Tag Archives: Barbara Steele

CURSE OF THE CRIMSON ALTAR (1968)

* This is the third installment in the series “Karloff’s Bizarre and Final Six Pack.”

Although Cauldron of Blood (1970), Isle of the Snake People (1971) and Alien Terror were all released later, Curse of the Crimson Altar (1968) was actually ‘s last completed film. At 82, he caught pneumonia (reportedly as a result of his work in the damp manor scenes) and succumbed to it a few weeks after filming.

Alas, Karloff’s swan song is not an ideal exit, even if he is the most redeemable element of Curse. That assessment is completely without nostalgic sentiment. Karloff heads a genre dream cast: and Michael Gough. Stills from the film suggest a potential weird movie lover’s delight, but that potential is squandered through direction and writing that is too pedestrian to even be unintentionally bizarre.

Still from Curse of the Crimson AltarThe overall failure of the film can be attributed primarily to the unimaginative direction of Vernon Sewell. Sewell made a spattering of genre films, none of which rose above or fell below the level of mediocre. The plot, inspired by Lovecraft, is well-worn. Robert Manning (Mark Eden) is searching for his missing brother, Peter. This search leads Manning to Craxton Lodge. There, Manning encounters resistance and denial from J.D. Morley (Lee). Lee is overly familiar here in the type of sinister, square mustachioed role he played repeatedly. Although his acting is by no means unprofessional, the way his role is written, coupled with lackluster direction, leaves no opportunity for surprise.

Feigning guilt for his lack of information regarding Peter, Morley hospitably invites Manning to stay at Craxton Lodge. Manning does, partly because of amorous ambitions for Manning’s Continue reading CURSE OF THE CRIMSON ALTAR (1968)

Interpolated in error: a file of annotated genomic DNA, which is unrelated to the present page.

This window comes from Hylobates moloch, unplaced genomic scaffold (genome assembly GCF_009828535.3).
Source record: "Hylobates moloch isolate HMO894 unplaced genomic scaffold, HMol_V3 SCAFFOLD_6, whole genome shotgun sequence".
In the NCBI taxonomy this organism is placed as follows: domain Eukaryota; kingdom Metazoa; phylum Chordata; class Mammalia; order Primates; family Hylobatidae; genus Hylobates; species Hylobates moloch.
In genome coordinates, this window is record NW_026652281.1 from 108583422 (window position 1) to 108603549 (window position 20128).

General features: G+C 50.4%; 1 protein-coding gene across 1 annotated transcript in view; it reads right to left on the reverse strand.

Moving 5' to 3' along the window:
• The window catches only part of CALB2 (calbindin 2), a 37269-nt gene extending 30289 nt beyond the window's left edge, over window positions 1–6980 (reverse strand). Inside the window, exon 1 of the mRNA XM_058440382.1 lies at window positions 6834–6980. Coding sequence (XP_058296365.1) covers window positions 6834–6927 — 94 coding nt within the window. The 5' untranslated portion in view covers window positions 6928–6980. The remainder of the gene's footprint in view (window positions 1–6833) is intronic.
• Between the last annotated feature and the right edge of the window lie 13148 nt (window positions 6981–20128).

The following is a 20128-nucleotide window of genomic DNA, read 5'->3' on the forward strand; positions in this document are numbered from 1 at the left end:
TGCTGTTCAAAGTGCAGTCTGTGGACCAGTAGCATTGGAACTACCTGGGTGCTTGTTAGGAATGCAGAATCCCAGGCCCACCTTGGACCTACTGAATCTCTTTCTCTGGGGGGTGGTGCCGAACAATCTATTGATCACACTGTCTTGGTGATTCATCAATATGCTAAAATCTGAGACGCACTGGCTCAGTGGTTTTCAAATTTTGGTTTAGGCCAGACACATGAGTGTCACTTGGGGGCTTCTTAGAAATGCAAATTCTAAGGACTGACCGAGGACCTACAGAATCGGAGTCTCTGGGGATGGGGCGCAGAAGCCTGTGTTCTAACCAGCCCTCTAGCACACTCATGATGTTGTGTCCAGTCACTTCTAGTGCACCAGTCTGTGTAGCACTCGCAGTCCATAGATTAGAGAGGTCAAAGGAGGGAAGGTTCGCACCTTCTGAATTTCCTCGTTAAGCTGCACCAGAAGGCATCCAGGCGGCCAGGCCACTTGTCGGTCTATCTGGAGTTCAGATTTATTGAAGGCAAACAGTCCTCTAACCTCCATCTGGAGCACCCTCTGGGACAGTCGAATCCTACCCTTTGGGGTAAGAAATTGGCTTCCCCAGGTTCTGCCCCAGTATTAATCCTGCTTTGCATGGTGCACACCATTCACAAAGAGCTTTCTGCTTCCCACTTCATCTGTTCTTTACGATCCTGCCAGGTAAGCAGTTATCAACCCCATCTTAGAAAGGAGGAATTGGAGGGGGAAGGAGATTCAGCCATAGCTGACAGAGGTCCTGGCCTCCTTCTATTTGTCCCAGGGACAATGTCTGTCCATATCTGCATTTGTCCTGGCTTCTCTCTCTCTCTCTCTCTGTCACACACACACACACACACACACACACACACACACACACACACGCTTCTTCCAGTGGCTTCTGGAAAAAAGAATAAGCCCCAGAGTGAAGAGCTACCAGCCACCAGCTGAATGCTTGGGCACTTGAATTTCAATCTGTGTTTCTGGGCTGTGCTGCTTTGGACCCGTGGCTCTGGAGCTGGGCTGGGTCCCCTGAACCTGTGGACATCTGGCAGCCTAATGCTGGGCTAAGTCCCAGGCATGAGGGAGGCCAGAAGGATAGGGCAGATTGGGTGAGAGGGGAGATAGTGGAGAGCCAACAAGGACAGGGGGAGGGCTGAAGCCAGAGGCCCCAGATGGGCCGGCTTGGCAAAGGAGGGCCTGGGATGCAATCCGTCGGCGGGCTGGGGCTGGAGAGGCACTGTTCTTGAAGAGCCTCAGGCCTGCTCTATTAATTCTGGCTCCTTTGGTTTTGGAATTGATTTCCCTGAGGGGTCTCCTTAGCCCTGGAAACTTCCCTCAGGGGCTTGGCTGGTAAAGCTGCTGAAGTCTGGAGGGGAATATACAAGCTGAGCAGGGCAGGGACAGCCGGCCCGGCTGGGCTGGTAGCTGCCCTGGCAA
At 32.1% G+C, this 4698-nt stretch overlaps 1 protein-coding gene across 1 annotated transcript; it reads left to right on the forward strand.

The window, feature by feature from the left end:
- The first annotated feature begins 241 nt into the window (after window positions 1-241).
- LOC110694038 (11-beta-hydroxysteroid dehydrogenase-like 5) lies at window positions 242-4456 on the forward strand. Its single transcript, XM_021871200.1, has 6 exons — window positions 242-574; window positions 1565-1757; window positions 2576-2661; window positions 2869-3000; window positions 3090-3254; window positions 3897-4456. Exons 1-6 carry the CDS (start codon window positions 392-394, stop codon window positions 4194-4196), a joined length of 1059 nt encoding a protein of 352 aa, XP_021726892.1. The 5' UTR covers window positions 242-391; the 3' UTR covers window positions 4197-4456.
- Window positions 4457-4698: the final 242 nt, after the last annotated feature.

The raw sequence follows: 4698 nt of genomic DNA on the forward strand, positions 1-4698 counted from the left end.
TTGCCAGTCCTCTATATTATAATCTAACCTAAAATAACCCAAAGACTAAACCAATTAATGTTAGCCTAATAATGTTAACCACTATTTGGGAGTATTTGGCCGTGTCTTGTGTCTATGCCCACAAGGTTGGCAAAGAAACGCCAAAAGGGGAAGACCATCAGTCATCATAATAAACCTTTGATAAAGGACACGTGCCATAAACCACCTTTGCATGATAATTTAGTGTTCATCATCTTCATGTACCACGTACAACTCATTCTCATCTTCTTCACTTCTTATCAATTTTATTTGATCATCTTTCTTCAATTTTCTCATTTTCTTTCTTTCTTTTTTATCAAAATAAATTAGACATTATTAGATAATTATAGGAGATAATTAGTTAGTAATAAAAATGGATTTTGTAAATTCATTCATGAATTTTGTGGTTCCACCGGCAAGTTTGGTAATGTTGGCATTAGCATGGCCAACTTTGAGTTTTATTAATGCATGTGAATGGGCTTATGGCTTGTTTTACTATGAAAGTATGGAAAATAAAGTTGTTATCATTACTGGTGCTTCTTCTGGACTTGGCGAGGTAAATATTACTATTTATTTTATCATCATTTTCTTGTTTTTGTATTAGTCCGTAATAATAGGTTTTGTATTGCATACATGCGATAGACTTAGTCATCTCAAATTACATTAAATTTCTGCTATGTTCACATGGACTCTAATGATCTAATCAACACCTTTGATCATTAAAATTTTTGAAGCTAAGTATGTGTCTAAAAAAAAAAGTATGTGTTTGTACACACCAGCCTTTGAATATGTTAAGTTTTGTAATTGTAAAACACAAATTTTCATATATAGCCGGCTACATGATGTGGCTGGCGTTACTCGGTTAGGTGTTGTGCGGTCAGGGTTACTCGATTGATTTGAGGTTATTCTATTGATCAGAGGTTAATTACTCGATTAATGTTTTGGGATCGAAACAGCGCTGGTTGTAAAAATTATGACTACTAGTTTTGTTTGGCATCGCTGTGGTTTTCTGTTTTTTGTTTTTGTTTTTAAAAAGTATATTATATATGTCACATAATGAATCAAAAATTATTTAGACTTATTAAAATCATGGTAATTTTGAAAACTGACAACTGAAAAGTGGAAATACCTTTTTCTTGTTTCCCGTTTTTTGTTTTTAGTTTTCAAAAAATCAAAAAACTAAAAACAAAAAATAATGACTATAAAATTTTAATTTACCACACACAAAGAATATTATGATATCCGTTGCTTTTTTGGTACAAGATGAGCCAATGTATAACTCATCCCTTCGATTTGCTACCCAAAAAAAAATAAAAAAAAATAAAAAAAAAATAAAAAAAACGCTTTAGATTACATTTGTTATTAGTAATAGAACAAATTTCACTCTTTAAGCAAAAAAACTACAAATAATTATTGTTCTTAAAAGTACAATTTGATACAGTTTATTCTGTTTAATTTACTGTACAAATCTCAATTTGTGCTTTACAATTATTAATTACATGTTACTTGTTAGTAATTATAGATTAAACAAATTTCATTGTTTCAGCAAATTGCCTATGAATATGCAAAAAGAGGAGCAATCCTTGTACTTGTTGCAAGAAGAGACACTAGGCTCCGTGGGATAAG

CAPSULE: THE SILENT SCREAM [AKA SILENT SCREAM] (1980)

DIRECTED BY: Denny Harris

FEATURING, Rebecca Balding, , Yvonne De Carlo, Brad Reardon, Avery Schreiber

PLOT: College students rent rooms in a mysterious mansion by the beach only to find that the landlords are a tad invasive.

Still from Silent Sc4ream (1980)

WHY IT WON’T MAKE THE LIST: The Silent Scream is not a particularly weird movie.  Instead, it is a  dated relic of the “Unusual ’80’s” horror movie phenomenon.  The 1980’s produced a glut of highly conventional, large-draw slasher flicks such as Friday The 13th and the Halloween sequels.  The decade also produced a couple of dozen unusual and distinctive efforts such as Fade To Black, My Bloody Valentine, Grandma’s House, and Motel Hell.  Odd films like these dwell on a darker, more rarefied level, one that hasn’t been visited much in the intervening years.  Newly released on DVD after 29 years, The Silent Scream is a noteworthy entry in this later category of period horror.  Until last year it had been lost in the mysterious, silvery mists of screen-scream antiquity.

COMMENTS:  Barbara Steele stars as the villain in this dated ’80’s American-made shocker.  Good character development, strong performances, and relatively little gore distinguish this effort from the usual slasher fare.

Here’s the setup: Cute and saucy Scotty Parker (Balding) transferred to her university a couple of weeks late and missed out on the fun of bunking with a bunch of freaks she doesn’t know in the dorms.  Challenged to find accommodations, she gravitates toward the old Engels house, a foreboding, sea-side edifice.

The creepy Engels place is run—on behalf of his very reclusive MOTHER! (De Carlo)—by a wrapped-awfully-tight, real-life Milhouse Van Houten character named Brad (Reardon).  Brad harbors a wide variety of deeply seated personal issues.  (Hey, who’s that looking through my air vent?)  Three more hormonally bloated students sign rental agreements and the school year is off to a beer and bodily fluid saturated start.  For most of them, that is.  The fratboy/ Continue reading CAPSULE: THE SILENT SCREAM [AKA SILENT SCREAM] (1980)